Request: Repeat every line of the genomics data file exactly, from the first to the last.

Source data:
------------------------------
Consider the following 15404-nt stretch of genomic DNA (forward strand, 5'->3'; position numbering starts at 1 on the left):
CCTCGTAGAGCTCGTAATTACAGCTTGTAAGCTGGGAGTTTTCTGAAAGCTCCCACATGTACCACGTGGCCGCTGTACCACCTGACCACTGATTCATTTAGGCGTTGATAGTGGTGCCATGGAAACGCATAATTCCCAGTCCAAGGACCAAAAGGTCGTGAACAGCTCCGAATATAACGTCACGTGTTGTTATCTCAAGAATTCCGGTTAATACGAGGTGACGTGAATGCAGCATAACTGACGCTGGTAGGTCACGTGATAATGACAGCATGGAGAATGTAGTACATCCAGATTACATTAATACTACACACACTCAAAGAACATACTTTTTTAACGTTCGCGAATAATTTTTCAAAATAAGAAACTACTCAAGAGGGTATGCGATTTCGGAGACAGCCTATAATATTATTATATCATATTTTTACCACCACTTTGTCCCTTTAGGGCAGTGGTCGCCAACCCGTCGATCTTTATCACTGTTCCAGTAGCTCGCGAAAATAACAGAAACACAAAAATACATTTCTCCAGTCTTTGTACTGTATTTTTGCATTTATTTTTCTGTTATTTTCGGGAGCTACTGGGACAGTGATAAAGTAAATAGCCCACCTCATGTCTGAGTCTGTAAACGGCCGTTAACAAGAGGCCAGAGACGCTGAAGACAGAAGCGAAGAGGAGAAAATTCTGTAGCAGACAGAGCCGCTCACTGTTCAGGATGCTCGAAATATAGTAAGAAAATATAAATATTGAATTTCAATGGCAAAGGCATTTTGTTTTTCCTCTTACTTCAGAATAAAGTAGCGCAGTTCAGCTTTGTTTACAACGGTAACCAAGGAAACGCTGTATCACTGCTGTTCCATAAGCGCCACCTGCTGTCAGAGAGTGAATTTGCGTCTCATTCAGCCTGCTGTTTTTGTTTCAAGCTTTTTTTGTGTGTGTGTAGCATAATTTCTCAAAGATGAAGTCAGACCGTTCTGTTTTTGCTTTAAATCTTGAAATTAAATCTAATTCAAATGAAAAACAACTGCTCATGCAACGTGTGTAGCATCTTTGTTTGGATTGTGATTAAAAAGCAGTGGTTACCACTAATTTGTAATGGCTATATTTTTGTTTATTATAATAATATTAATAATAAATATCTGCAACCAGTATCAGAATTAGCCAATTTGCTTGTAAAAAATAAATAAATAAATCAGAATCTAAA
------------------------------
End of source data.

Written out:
Consider the following 15404-nt stretch of genomic DNA (forward strand, 5'->3'; position numbering starts at 1 on the left):
CCTCGTAGAGCTCGTAATTACAGCTTGTAAGCTGGGAGTTTTCTGAAAGCTCCCACATGTACCACGTGGCCGCTGTACCACCTGACCACTGATTCATTTAGGCGTTGATAGTGGTGCCATGGAAACGCATAATTCCCAGTCCAAGGACCAAAAGGTCGTGAACAGCTCCGAATATAACGTCACGTGTTGTTATCTCAAGAATTCCGGTTAATACGAGGTGACGTGAATGCAGCATAACTGACGCTGGTAGGTCACGTGATAATGACAGCATGGAGAATGTAGTACATCCAGATTACATTAATACTACACACACTCAAAGAACATACTTTTTTAACGTTCGCGAATAATTTTTCAAAATAAGAAACTACTCAAGAGGGTATGCGATTTCGGAGACAGCCTATAATATTATTATATCATATTTTTACCACCACTTTGTCCCTTTAGGGCAGTGGTCGCCAACCCGTCGATCTTTATCACTGTTCCAGTAGCTCGCGAAAATAACAGAAACACAAAAATACATTTCTCCAGTCTTTGTACTGTATTTTTGCATTTATTTTTCTGTTATTTTCGGGAGCTACTGGGACAGTGATAAAGTAAATAGCCCACCTCATGTCTGAGTCTGTAAACGGCCGTTAACAAGAGGCCAGAGACGCTGAAGACAGAAGCGAAGAGGAGAAAATTCTGTAGCAGACAGAGCCGCTCACTGTTCAGGATGCTCGAAATATAGTAAGAAAATATAAATATTGAATTTCAATGGCAAAGGCATTTTGTTTTTCCTCTTACTTCAGAATAAAGTAGCGCAGTTCAGCTTTGTTTACAACGGTAACCAAGGAAACGCTGTATCACTGCTGTTCCATAAGCGCCACCTGCTGTCAGAGAGTGAATTTGCGTCTCATTCAGCCTGCTGTTTTTGTTTCAAGCTTTTTTTGTGTGTGTGTAGCATAATTTCTCAAAGATGAAGTCAGACCGTTCTGTTTTTGCTTTAAATCTTGAAATTAAATCTAATTCAAATGAAAAACAACTGCTCATGCAACGTGTGTAGCATCTTTGTTTGGATTGTGATTAAAAAGCAGTGGTTACCACTAATTTGTAATGGCTATATTTTTGTTTATTATAATAATATTAATAATAAATATCTGCAACCAGTATCAGAATTAGCCAATTTGCTTGTAAAAAATAAATAAATAAATCAGAATCTAAA